The police frantically lathi-charged villagers and in a state with a long history of police firings against protest, there was an anomaly: the police did not fire. They broke the arm of a woman who was the sole breadwinner of a family and they put cases on a large number of villagers, but there was no firing. The memory of the Islamnagar firings of Ranchi last year that claimed two lives, and the Dhanbad firings that claimed four lives were fresh in the memory of the villagers. Many activists and political workers were even veterans of the Jharkhand Movement and to them, there was the Gua firing in West Singhbhum on the 8th of September, 1983, when the police even resorted to firing into the hospital, killing 12 people.

In Nagari, Jitu, a young man on crutches would quietly mention, ‘The Superintendent of Police was also an adivasi.’

‘The only good thing the non-violent protest and losing cases in the court taught us, is that it convinced us that it doesn’t work.’ Said an activist who wishes to by anonymous.

Recently, a special leave petition filed in the Supreme Court by representatives of Nagari was dismissed citing that the land was already acquired in 1957-58 for the nearby Birsa Agricultural University for what would now be termed a pittance. Land that would cost Rs.1.5 lakhs an acre, were taken for Rs.7 a decimel, where each decimel is around 436 sq feet of land.

Across India today there are a large number of pockets from district to district, all facing displacement for industrial projects and non-agricultural purposes yet, to the fear of state policy, Nagari is the one movement whose struggle spilled onto the streets of the capitol of Jharkhand. Nandigram is invoked in Nagari today, with a growing fear of state response.

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A Short History Of Death And Madness in Bastar

July 8, 2012

A young boy outside Basaguda police station in Bijapur district of Chhattisgarh.

This article appears in Daily News & Analysis on the 8th of July, 2012.

The list of villages are endless. Operation Green Hunt was only the second phase, Operation Hakka and Vijay are only new names to an old war. But the names of villages touched by war can sometimes repeat themselves. Gompad, Singaram, Gacchanpalli, Lingagiri, Nendra, Rajpenta, Tatemargu,Tadmetla, Vechapalli, Gaganpalli, Kottacheru, Maraigudem, Pallecharma, Munder, Pollampalli, Kotrapal, Burgil, Bhejji, Goomiyapal, Hiroli, Jangla, Dhampenta, Hariyal Cherli, Karremarka, Mankelli, Sameli, Regadgatta, Pusnar: these are just a few villages where adivasis have been killed in the last 8 years in undivided Bastar district, with testimonies collected by journalists and anthropologists and political activists whose own list was submitted as petitions to the Supreme Court.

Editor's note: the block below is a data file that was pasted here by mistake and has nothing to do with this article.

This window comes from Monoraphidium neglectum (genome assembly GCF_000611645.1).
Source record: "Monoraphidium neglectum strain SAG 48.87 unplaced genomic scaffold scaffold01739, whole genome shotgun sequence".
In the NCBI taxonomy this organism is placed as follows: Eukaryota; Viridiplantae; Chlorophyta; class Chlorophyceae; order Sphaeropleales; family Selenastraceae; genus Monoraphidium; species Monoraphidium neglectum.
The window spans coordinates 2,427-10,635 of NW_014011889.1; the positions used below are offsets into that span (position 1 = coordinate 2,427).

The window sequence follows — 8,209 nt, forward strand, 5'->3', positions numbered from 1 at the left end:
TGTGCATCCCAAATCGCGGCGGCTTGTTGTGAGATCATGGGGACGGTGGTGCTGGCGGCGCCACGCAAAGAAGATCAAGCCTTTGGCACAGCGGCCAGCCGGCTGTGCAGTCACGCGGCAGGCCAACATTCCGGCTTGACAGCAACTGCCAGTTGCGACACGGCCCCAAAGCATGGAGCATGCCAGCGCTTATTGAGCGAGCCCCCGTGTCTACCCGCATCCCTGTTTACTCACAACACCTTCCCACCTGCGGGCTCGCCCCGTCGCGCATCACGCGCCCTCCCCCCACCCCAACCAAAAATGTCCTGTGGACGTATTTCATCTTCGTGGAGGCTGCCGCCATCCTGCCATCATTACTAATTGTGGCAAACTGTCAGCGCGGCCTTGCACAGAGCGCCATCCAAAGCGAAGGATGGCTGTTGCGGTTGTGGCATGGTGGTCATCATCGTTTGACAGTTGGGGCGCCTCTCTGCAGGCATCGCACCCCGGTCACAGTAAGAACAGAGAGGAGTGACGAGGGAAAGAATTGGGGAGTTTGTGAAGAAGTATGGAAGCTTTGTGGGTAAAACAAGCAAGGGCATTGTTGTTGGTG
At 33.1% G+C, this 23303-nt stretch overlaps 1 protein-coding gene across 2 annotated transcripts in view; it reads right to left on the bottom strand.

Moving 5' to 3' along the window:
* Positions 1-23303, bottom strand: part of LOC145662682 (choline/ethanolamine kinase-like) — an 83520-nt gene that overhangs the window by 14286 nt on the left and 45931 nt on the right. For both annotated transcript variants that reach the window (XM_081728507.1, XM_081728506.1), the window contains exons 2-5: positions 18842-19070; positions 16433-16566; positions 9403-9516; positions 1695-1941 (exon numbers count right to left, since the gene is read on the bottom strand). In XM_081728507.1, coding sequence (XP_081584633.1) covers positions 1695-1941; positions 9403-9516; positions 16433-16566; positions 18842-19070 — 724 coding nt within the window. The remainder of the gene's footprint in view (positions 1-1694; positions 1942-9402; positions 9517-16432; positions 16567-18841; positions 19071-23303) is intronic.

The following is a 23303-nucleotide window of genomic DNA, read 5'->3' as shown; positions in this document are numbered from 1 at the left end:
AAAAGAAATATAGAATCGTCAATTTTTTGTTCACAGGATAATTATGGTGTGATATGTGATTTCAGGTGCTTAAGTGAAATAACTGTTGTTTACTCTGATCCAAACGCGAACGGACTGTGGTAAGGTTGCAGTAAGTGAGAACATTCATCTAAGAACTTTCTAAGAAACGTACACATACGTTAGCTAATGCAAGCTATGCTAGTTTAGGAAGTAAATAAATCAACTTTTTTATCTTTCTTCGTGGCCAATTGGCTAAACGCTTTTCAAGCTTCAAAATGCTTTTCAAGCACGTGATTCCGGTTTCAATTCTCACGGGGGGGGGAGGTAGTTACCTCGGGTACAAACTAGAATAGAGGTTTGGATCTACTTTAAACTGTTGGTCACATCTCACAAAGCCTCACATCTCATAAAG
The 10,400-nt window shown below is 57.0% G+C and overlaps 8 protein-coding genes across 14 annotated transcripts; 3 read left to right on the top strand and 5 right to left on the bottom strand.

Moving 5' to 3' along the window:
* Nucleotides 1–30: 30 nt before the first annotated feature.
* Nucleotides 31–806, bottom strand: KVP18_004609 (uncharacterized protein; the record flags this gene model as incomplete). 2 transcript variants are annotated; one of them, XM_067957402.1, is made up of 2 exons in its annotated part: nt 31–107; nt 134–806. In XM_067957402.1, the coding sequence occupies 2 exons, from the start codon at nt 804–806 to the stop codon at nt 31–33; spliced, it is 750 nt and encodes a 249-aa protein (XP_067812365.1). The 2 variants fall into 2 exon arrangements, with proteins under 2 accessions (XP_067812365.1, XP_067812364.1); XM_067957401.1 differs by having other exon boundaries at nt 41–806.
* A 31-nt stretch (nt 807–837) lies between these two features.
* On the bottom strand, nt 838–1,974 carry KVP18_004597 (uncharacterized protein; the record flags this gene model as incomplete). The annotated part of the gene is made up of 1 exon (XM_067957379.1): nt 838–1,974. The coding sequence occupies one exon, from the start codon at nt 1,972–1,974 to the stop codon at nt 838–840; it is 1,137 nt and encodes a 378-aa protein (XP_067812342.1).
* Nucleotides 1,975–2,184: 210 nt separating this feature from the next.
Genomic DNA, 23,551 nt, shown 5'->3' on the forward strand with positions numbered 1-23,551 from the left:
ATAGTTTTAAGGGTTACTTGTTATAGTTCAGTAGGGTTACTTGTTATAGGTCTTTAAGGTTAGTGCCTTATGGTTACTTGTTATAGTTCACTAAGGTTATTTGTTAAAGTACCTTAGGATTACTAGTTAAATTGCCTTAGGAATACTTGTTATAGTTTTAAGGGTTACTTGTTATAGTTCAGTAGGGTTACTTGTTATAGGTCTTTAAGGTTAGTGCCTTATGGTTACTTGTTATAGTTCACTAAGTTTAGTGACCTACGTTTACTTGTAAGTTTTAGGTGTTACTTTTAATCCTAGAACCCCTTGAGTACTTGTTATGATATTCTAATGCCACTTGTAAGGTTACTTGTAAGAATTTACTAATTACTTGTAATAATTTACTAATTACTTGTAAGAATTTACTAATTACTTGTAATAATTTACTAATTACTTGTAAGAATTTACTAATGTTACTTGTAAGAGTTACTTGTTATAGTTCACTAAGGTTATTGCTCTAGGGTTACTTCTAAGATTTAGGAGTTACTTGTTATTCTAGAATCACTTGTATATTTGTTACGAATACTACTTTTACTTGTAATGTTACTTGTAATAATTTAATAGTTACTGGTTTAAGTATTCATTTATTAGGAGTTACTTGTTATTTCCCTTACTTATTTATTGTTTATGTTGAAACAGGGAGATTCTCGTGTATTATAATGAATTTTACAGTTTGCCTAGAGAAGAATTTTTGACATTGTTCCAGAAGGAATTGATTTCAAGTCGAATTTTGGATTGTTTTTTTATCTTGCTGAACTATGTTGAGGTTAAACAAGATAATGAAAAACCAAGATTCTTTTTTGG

Since 2004-2005, the Salwa Judum rallies conducted themselves completely out of sight and out of mind like they did in Basaguda block.

From the testimonies of the villagers themselves, ‘On the 5th of December, 2005, the workforce of Salwa Judum and the CRPF visited Basaguda and stuck posters that said that a Salwa Judum meeting is going to be held at Avapalli on the 1st of January, 2006, and if the villagers do not turn up, they shall be called Naxalites. We attended the meeting on the 1st of January 2006. We were told that, if those who are members of the Sangam (village-level Naxalite groups) do not surrender right away, all of us will be killed. Nine of the villagers who were not members of the Sangam were forcefully made to admit that they were members of the Sangam. After this, we stayed till the meeting ended and came back to our village. After some days, on the 21st of February 2006, the Salwa Judum workforce came to Basaguda and asked us to deliver a speech against the Naxalites, and those who would not, would be deemed as a Naxalite.

Two days later, villagers from (names withheld) were made to carry out a rally at Lingagiri, Korsaguda, Sarkeguda, Mallepalli, Borguda, where many houses were burnt, people were beaten and many women were raped. Out of rage, a few days after the rally, the Naxalites came to Basaguda on the fifth of March, 2006 at 9pm. They attacked the villagers and killed four people. The villagers then went to the police station to file a report, and after the post-mortem of the deceased, they returned back across the river. Meanwhile, the Salwa Judum and CRPF came and beat us, grabbed us from our necks and took us to the camps on the other side of the river, where we were kept for two months, and the mistreatment continued.’